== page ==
God night, Denmark. Good night, castle.
Good night, ramparts. Good night, vassal.
Good night, Player. Good night, Ghost.
Good night, drinkers. Good night, toast.
Good night, Rosencrantz in your good night pants.
Good night, Guildenstern, with your loyalty dance.
Good night, Pirates. Good night, graves.
Good night, soldiers. Good night, knaves.
Good night, good night, in the hall.
Good night, good night, good night all.
And now, we present, the Weekend at Bernie’s section of the Tragedy of Hamlet. Fun with a dead body.
You know…the dead body trope has been around for centuries, I’m sure. And yet this lousy film from the 80s is our touchstone for it. Why is that? Was it particularly popular?
Or was it just that they took the conceit so far no one could forget it?
I don’t know. But it is fun when dead bodies can be funny. Or we can be funny around dead bodies. Even just crack a joke – laugh at their lifelessness – or perhaps what we’re really doing is laughing at our own mortality.
Not sure it’s one I’d want on my tombstone but…
It does have a nice rhyme.
I wouldn’t mind “foolish” somehow
Probably because of my clowning.
“Prating” though, is tough. Wouldn’t want that epithet.
“Knave” I could live with –due to the fun one can get out of making mischief.
But while I appreciate the word play, I’m not sure Polonius deserves such an ignominious eulogy from Hamlet.
He talked a lot, sure, and some of it was ridiculous but he’s not without sense and he was the father to the woman Hamlet (theoretically) loved. Why does he feel so little remorse at his murder? It’s almost like he has to convince himself Polonius was worse than he was so as not to feel horrible at his death.
I wonder what time it is.
What time was the show?
When did Danes go to bed in the Renaissance? Or, really, the English…when was bedtime?
They all seem to go to bed right after the show is called off – so it would seem like maybe an evening show, on the later side.
There may, though, be a tradition of going to bed to get a bit of alone time at the end of a day. I’m just curious if the show was unusually late or if those folks are all going to bed unusually early.
I’ve just started to wonder why he does this. I mean – it’s not as if he’s planning on trying to pretend he HASN’T killed Polonius – so he’s not hiding the body for purposes of avoiding the consequences. He knows what consequences are coming. I suddenly just wondered if this is a gesture of kindness towards Gertrude. I mean, he’s removing a dead body from her bedroom – and not taking it far – just the room nearby. I’ve never seen it played with tenderness – but I’m suddenly quite curious about playing it that way.
I came across this line on a day wherein I both packed and unpacked my suitcase in the space of an hour. Packing stresses me out. Even when it’s already decided. I just – worry, I guess. Is it all going to fit? Am I late? How will I get all these things collected before the deadline?
98% of my nightmares are packing dreams. I have things to pack like apartments or rooms or my clothes or something and there is a deadline – like a plane waiting. And I am always sure I will miss that deadline as I race around the space trying to collect all the things, which seem to multiply as I collect them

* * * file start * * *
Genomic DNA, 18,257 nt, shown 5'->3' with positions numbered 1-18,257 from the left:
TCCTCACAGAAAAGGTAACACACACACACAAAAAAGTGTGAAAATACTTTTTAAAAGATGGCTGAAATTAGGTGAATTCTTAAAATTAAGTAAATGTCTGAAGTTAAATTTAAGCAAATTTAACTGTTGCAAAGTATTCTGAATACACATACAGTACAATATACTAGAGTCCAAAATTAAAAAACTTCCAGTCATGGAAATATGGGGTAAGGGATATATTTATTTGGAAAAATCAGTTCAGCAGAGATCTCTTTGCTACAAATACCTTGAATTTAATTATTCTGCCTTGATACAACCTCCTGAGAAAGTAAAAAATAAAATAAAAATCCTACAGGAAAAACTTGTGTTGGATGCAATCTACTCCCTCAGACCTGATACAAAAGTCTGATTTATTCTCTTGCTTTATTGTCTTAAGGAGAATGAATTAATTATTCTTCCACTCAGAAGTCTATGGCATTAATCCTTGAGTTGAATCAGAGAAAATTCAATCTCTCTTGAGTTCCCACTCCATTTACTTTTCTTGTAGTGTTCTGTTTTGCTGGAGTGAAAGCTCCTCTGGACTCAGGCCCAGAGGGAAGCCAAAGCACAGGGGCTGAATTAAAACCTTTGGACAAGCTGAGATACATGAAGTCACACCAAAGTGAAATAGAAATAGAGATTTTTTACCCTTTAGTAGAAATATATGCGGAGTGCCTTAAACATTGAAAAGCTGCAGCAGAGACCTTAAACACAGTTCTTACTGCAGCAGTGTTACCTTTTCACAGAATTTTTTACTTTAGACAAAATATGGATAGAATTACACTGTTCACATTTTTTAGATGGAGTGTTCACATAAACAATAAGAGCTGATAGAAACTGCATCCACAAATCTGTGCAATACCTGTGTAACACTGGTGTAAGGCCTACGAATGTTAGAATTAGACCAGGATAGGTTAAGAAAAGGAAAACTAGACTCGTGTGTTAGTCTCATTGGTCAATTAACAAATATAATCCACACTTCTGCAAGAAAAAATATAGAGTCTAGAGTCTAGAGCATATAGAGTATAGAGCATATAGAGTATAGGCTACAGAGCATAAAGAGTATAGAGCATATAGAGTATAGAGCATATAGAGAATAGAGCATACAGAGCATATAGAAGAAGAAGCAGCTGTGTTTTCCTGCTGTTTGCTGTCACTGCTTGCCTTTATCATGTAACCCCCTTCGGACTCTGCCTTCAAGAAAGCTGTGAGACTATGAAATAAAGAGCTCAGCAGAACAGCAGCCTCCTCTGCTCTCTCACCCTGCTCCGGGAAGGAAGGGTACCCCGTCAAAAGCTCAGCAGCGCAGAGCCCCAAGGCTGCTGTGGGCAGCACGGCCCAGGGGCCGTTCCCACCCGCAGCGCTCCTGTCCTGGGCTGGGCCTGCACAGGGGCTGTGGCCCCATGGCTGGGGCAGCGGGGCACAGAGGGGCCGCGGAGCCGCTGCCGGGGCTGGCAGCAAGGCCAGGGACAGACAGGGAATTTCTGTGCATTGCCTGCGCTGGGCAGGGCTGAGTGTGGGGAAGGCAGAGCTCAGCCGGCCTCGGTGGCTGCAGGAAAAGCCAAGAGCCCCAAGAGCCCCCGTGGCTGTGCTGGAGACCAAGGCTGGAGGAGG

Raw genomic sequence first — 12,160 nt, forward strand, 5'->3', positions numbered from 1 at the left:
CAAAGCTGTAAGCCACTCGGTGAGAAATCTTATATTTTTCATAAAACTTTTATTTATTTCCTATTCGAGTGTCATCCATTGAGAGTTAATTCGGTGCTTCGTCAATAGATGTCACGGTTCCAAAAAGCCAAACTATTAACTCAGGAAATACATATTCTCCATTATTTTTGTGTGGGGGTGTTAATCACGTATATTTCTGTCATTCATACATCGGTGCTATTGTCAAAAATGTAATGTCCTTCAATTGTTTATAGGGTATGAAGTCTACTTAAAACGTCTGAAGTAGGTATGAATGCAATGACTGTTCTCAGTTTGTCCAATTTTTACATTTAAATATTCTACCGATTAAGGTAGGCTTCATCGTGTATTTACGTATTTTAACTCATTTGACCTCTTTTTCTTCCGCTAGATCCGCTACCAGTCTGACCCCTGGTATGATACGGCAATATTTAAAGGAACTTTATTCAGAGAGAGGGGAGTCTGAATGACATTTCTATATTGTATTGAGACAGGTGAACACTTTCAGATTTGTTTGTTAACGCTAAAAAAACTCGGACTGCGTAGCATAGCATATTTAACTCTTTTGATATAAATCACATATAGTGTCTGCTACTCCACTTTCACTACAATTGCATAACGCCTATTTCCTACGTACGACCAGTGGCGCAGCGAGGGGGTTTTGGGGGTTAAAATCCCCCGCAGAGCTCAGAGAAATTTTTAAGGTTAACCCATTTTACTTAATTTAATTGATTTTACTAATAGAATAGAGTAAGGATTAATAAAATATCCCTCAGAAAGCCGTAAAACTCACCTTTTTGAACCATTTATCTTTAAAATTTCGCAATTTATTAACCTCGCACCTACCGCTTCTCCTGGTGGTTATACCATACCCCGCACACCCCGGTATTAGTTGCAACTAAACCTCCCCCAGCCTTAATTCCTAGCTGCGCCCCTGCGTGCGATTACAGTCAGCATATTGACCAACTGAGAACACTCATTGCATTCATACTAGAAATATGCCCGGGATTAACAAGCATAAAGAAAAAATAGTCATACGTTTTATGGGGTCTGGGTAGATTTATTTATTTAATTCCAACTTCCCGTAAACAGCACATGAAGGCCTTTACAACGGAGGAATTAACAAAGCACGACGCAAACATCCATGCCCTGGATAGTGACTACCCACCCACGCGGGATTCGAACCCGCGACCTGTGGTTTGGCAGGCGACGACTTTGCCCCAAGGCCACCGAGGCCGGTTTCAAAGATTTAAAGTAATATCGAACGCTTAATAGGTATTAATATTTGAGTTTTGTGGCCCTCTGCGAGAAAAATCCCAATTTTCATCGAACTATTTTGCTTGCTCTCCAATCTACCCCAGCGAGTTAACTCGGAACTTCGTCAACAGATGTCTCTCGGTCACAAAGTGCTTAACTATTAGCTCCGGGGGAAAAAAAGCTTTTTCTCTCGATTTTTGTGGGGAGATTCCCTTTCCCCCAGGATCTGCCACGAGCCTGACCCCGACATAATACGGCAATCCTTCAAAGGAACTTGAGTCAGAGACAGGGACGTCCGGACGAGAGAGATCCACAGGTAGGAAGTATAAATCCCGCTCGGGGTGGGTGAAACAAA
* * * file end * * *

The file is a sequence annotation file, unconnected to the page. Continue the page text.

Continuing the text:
Hamlet’s mixing his metaphors quite dramatically in this passage, it would seem. We’re doing all this mine talking – sweeping, martial-ness, military and explosions, etc – and now suddenly – crafts – which are usually boats. So …is the metaphor mixing reflective of a state of mind? Hamlet’s pretty clear and consistent most of the time.
As for this metaphor, is it expressing a kind of delight in confrontation? A joy in the battle? One craft traveling along refusing to budge when the other comes straight at it?
No one’s coming straight at anyone in this play, though. It’s all skirting around the edges. Digging beneath, spying and surprise.
Very crafty warcraft there, Hamlet.
Is this a strategy that actually works, though?
Can you dig under a mine and set up a whole other mine? I mean – it’s a great metaphor of beating someone at their own game…but practically…if someone has set up a mine for you, they probably won’t go near it again – cause they know a mine’s there.
Or is that Hamlet’s gonna get there first and dig below where they’re gonna dig and when they start digging, kaboom!
Ah, language! You are so changeable – so slippery sometimes.
I mean, here’s the source for a saying we hear everyday but today we say “Hoisted with his own petard.” And when and how do these tiny shifts happen?
Also? We have here an editorial choice between “engineer” and “enginer” – which may be a matter of spelling and pronunciation on one hand but also a matter of meaning on another. Without consistent spelling at the time when Shakespeare’s plays were printed, we can never really know for sure if Shakespeare meant “engineer” and “enginer” now. I know what an engineer is – and have no idea what an enginer is. Which is why, if I were editing, I might just go with the word more people have a sense of the meaning of. But – apparently enginer might have metaphorical connections, military connections to the ghost being called a pioneer. (Often printed as PIONER) See – we have these tricky extra e’s that either obscure meaning or enhance it.
And with language, we are always hoist with our own petar. Language will get us back every time we think we’ve built it flawlessly.
I have been making myself anxious about this conference in Montreal. There is not much to do to prepare for it so I am making preparation by getting nervous. It is possible it could change my life. It is also possible that it will have no impact. There is nothing I can do from this vantage point at any end of the spectrum. Whatever wheels are set (or not set) in motion, I must simply turn the key and let it work.